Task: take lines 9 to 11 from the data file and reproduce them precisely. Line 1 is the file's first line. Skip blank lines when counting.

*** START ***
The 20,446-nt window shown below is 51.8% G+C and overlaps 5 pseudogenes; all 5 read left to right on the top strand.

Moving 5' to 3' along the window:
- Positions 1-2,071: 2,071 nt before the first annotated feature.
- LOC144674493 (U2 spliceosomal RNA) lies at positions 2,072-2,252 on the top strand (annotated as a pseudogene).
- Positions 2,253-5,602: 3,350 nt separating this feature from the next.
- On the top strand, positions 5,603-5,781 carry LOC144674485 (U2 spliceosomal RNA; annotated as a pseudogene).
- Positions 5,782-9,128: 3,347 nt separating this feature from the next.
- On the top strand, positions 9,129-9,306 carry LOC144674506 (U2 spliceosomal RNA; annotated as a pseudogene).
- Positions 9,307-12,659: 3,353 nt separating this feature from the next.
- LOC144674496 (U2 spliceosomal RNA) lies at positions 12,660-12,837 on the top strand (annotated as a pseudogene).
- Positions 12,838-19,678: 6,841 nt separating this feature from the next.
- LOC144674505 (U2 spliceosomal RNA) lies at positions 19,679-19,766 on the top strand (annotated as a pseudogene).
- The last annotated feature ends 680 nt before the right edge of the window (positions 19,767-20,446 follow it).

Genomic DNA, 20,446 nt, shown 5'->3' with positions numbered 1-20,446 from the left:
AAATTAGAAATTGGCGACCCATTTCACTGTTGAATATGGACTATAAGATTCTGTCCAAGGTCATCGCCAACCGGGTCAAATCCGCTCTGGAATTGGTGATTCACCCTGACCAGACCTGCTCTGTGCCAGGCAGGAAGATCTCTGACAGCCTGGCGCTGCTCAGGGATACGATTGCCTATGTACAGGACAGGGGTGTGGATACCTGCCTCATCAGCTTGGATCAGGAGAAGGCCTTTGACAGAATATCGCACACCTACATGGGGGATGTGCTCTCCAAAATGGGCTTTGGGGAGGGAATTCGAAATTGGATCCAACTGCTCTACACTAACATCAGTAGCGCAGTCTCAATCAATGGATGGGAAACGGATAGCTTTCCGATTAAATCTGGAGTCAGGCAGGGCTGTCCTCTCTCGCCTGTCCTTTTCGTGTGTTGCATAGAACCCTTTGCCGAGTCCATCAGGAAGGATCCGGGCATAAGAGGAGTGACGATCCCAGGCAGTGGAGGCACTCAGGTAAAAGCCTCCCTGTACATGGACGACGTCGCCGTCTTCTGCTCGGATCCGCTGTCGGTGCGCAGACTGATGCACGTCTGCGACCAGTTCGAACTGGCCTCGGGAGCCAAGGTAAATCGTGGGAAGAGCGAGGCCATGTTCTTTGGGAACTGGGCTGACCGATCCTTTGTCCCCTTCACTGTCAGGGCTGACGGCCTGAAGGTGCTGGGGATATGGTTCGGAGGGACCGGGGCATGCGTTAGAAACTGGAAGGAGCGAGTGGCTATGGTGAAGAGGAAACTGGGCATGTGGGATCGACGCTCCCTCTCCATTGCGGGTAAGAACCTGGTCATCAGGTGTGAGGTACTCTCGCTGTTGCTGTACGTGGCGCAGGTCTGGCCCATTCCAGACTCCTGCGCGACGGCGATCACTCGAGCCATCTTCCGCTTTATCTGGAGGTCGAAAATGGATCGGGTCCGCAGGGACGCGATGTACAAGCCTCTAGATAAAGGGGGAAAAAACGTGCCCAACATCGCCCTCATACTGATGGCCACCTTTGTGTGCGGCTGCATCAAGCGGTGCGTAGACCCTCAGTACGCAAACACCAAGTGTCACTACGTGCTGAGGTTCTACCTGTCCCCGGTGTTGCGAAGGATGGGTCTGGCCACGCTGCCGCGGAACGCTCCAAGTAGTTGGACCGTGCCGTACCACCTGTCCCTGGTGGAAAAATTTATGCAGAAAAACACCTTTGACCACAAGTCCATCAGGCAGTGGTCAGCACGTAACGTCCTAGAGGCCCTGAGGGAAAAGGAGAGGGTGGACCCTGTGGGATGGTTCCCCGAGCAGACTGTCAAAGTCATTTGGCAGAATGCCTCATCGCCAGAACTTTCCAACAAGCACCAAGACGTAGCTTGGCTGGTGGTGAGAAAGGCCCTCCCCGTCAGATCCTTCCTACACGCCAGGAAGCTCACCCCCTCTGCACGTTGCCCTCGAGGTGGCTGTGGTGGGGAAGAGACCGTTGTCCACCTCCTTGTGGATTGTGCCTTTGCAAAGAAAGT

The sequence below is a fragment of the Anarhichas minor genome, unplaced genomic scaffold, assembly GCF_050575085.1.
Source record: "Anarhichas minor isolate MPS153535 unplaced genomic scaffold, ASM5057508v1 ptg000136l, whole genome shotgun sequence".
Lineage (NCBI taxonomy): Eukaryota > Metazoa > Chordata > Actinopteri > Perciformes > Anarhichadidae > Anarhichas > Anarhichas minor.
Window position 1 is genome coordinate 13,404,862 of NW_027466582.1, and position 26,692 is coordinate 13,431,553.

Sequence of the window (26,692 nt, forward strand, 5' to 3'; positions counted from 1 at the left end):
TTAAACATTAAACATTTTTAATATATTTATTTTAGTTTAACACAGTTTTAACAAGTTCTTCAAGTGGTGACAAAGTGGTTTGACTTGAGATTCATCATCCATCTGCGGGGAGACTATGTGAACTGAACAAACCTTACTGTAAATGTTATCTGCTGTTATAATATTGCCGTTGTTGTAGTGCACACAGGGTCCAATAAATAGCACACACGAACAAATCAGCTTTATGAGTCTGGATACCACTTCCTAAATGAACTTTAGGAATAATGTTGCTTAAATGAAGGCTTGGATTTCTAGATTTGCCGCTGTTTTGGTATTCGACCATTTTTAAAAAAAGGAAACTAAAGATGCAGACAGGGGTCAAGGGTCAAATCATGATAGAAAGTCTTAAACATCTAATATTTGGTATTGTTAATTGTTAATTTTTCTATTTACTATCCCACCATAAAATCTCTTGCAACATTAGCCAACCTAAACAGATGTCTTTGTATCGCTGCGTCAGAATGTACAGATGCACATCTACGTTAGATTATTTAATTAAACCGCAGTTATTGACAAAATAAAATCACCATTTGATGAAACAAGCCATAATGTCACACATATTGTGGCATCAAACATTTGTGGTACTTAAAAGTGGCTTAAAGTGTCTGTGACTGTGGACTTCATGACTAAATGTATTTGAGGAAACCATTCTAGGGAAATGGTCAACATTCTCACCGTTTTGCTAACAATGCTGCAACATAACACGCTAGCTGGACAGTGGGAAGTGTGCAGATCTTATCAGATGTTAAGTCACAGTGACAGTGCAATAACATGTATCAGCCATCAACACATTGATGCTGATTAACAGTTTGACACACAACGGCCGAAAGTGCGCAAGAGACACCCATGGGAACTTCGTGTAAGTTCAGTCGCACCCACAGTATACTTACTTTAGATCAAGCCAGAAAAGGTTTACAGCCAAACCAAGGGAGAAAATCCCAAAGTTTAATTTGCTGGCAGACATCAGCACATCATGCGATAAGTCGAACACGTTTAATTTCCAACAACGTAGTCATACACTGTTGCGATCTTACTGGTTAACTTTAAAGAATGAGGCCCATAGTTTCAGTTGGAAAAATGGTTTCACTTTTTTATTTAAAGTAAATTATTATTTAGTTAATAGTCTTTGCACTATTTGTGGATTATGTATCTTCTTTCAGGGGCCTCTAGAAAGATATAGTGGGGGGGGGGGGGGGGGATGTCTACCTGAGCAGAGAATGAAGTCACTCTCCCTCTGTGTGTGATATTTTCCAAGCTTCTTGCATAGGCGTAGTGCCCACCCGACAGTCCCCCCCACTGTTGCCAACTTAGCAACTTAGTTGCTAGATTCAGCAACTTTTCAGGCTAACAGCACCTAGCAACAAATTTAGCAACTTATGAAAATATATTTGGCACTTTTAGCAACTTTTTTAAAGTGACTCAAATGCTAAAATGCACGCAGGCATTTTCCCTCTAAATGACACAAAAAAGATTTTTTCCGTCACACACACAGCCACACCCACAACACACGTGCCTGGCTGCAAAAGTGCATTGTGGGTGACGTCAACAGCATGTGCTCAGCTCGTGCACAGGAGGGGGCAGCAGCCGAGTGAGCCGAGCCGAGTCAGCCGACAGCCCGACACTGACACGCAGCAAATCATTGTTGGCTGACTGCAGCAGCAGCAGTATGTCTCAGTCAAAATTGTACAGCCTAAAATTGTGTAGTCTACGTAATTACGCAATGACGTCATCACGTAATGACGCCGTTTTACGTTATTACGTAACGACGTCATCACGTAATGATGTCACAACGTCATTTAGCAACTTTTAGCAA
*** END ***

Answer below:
- Positions 9,307-12,659: 3,353 nt separating this feature from the next.
- LOC144674496 (U2 spliceosomal RNA) lies at positions 12,660-12,837 on the top strand (annotated as a pseudogene).
- Positions 12,838-19,678: 6,841 nt separating this feature from the next.